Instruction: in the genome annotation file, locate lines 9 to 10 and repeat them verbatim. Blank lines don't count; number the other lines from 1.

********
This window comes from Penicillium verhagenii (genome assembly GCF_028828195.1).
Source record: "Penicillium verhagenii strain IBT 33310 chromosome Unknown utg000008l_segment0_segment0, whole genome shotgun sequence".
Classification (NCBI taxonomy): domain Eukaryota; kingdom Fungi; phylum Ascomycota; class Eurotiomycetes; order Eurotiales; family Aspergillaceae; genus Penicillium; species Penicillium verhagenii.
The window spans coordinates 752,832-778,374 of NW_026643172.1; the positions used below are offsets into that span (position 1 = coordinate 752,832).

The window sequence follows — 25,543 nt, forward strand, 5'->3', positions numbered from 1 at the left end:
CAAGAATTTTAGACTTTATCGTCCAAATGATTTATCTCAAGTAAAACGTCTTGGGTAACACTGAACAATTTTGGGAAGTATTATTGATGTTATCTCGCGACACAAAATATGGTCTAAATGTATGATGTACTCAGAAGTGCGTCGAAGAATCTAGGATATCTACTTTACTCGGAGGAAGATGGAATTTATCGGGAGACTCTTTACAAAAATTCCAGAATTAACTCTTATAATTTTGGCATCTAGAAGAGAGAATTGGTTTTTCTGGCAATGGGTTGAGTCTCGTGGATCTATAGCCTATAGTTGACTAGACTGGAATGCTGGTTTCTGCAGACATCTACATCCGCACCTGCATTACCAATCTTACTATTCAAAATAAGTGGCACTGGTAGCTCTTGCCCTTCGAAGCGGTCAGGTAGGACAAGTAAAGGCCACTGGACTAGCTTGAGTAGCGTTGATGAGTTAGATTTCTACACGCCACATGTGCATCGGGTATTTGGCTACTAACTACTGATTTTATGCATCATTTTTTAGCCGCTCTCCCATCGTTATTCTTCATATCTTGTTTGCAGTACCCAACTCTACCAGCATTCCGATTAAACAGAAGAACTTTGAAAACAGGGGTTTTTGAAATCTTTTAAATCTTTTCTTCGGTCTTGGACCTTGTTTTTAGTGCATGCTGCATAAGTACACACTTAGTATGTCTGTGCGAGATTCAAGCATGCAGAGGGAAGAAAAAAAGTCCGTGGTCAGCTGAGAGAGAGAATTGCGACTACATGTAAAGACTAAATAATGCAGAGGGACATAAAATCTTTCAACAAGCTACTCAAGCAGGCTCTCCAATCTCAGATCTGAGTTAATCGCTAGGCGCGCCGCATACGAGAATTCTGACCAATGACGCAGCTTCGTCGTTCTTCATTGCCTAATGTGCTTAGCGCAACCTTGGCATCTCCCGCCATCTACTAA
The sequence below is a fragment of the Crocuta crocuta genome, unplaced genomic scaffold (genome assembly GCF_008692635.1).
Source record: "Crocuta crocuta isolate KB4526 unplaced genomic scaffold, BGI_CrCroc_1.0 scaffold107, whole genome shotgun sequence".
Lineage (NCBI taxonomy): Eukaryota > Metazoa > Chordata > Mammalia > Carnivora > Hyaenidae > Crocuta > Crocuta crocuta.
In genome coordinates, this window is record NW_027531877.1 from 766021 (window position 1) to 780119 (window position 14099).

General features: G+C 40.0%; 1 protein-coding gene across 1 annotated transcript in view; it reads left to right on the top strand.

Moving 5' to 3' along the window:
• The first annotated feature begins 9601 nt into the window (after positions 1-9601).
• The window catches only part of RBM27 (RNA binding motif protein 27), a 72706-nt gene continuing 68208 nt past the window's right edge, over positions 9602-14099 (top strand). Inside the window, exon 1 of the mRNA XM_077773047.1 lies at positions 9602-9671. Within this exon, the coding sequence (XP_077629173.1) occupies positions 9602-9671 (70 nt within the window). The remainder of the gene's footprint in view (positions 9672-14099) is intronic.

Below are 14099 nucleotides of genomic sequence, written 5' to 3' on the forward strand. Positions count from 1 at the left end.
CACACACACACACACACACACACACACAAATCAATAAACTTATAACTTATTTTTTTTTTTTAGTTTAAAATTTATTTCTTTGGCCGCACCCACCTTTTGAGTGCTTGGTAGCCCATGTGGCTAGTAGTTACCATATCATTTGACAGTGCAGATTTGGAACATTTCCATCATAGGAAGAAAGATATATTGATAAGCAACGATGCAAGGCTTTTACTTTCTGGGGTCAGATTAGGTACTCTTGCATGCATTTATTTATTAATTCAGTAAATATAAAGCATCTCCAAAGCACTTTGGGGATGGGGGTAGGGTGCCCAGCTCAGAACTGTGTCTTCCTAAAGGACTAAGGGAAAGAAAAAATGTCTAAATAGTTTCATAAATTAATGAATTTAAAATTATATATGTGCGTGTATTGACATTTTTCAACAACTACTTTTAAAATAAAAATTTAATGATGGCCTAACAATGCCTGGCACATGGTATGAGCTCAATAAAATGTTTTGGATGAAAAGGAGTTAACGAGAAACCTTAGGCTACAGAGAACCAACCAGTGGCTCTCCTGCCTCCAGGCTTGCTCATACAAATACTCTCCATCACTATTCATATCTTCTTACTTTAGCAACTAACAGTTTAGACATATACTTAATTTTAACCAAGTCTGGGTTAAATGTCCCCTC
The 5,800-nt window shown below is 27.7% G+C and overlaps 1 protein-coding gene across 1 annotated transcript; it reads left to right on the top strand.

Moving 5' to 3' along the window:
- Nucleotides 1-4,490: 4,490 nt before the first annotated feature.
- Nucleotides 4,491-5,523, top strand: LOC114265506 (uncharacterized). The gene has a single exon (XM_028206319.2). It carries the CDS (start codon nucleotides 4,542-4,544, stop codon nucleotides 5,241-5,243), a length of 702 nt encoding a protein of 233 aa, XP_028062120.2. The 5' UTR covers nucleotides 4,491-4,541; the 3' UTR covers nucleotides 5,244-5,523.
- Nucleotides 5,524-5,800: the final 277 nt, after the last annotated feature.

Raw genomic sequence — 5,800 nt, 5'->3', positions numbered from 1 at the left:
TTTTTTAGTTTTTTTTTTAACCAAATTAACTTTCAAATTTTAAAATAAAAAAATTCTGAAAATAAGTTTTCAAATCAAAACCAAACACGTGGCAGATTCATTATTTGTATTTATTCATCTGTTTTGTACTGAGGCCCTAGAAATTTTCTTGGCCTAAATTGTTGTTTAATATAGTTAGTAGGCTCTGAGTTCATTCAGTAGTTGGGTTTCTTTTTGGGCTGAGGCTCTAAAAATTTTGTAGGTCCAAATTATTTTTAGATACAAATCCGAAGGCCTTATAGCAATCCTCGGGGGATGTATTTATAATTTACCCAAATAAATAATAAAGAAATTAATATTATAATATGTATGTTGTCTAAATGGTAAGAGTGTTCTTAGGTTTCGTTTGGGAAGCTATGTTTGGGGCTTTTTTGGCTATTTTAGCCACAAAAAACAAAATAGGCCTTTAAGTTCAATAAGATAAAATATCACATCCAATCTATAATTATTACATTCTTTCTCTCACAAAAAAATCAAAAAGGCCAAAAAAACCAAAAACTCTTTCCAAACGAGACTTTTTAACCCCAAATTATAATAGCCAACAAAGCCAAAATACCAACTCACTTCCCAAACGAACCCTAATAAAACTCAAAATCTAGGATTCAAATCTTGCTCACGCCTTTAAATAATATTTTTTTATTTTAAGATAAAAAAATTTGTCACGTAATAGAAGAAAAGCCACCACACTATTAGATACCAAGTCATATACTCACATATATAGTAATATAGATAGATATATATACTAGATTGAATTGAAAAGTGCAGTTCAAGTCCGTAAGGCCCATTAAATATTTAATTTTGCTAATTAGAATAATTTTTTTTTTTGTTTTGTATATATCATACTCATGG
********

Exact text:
Lineage (NCBI taxonomy): Eukaryota > Metazoa > Chordata > Mammalia > Carnivora > Hyaenidae > Crocuta > Crocuta crocuta.
In genome coordinates, this window is record NW_027531877.1 from 766021 (window position 1) to 780119 (window position 14099).